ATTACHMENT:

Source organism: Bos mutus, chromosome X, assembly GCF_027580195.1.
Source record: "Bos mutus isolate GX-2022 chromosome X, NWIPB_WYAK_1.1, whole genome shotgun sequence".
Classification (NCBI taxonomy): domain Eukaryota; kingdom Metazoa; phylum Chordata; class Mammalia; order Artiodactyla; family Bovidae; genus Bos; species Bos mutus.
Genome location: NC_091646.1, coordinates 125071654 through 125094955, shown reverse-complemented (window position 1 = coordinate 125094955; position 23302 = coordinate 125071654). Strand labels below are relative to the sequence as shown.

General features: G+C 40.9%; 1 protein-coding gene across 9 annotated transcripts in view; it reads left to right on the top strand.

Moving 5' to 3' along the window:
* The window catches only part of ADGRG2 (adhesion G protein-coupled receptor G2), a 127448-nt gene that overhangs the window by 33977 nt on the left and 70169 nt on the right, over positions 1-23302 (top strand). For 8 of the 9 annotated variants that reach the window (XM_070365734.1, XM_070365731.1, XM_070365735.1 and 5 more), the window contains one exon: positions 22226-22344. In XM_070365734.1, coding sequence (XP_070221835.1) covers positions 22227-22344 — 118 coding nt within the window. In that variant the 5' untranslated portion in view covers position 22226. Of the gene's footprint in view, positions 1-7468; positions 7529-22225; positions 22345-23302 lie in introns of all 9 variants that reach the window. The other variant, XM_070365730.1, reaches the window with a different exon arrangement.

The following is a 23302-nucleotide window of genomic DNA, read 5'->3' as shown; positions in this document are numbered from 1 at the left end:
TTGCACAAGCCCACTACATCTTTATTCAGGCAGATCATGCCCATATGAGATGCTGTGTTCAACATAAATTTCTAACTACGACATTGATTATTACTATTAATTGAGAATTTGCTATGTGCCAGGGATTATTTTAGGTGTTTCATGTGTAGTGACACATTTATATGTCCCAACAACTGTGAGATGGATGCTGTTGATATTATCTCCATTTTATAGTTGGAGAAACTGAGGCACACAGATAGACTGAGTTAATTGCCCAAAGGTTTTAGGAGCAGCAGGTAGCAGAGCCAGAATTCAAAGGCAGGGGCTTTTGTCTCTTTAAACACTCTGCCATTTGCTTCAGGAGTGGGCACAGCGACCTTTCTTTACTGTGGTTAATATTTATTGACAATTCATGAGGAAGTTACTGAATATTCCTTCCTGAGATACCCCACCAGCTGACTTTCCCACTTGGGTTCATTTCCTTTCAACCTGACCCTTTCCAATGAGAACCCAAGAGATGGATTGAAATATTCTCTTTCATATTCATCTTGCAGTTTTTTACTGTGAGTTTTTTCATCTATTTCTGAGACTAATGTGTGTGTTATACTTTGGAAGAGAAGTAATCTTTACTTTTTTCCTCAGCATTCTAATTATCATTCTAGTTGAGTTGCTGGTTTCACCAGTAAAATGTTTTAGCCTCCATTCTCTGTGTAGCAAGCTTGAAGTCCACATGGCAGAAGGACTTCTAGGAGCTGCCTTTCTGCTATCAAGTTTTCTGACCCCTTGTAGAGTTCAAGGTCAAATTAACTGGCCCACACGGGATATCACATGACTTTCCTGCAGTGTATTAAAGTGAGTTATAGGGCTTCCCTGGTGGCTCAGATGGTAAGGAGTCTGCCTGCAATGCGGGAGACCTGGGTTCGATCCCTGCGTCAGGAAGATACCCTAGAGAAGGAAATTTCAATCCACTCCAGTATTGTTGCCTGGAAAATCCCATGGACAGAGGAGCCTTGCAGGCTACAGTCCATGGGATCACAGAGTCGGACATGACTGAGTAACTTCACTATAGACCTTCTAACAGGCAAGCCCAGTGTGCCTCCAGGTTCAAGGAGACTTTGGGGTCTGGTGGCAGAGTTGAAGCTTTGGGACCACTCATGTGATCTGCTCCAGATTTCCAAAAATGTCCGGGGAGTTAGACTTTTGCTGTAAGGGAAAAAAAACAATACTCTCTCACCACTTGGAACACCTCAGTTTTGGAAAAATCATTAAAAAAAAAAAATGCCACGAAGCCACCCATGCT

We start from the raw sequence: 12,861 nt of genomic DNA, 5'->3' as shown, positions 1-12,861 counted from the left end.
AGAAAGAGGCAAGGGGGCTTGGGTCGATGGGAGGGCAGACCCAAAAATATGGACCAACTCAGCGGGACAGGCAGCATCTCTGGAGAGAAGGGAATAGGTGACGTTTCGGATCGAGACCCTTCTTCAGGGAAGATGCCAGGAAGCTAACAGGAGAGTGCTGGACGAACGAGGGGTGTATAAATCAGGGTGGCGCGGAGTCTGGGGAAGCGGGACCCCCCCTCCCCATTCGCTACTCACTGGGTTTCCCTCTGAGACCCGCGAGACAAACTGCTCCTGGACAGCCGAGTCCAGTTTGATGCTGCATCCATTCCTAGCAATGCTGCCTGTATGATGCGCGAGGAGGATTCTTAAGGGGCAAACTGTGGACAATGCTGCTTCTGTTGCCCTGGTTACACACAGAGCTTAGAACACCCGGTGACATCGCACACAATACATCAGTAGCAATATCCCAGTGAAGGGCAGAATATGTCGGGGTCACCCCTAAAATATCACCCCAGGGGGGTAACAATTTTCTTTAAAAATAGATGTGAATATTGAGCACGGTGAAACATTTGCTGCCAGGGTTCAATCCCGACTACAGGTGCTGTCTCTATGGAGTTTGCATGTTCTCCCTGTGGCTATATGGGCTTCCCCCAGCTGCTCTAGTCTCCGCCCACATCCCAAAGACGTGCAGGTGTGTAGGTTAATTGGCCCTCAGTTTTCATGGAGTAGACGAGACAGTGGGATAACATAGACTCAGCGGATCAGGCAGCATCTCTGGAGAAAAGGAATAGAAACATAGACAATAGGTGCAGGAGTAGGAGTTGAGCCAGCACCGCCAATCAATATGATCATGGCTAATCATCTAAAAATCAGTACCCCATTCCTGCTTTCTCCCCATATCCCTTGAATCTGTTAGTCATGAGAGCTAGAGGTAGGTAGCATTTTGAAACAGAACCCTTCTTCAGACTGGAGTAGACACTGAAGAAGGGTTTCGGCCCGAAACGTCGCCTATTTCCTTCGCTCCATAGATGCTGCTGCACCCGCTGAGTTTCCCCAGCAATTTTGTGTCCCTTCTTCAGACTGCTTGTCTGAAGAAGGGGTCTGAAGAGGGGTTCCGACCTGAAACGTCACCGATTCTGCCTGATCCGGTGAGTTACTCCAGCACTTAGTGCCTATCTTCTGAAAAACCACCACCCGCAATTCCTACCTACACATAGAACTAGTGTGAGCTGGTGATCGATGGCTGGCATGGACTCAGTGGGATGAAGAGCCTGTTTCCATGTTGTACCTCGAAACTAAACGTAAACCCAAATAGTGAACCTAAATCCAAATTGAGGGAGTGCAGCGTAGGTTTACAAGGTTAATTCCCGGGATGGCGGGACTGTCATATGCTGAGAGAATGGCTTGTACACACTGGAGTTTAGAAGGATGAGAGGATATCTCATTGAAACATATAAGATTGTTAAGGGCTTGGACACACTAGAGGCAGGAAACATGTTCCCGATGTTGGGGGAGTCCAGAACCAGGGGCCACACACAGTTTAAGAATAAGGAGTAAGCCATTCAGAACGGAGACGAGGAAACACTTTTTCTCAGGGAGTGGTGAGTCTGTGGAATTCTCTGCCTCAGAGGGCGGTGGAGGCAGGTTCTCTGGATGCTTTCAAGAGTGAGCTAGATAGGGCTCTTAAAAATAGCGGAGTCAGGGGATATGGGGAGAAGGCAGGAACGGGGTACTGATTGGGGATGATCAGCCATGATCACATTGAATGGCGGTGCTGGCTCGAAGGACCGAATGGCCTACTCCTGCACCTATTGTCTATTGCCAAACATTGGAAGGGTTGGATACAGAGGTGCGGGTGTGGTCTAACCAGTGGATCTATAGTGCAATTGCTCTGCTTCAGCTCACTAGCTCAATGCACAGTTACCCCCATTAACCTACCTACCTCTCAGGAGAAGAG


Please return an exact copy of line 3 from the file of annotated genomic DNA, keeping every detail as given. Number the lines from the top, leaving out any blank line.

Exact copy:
Classification (NCBI taxonomy): domain Eukaryota; kingdom Metazoa; phylum Chordata; class Mammalia; order Artiodactyla; family Bovidae; genus Bos; species Bos mutus.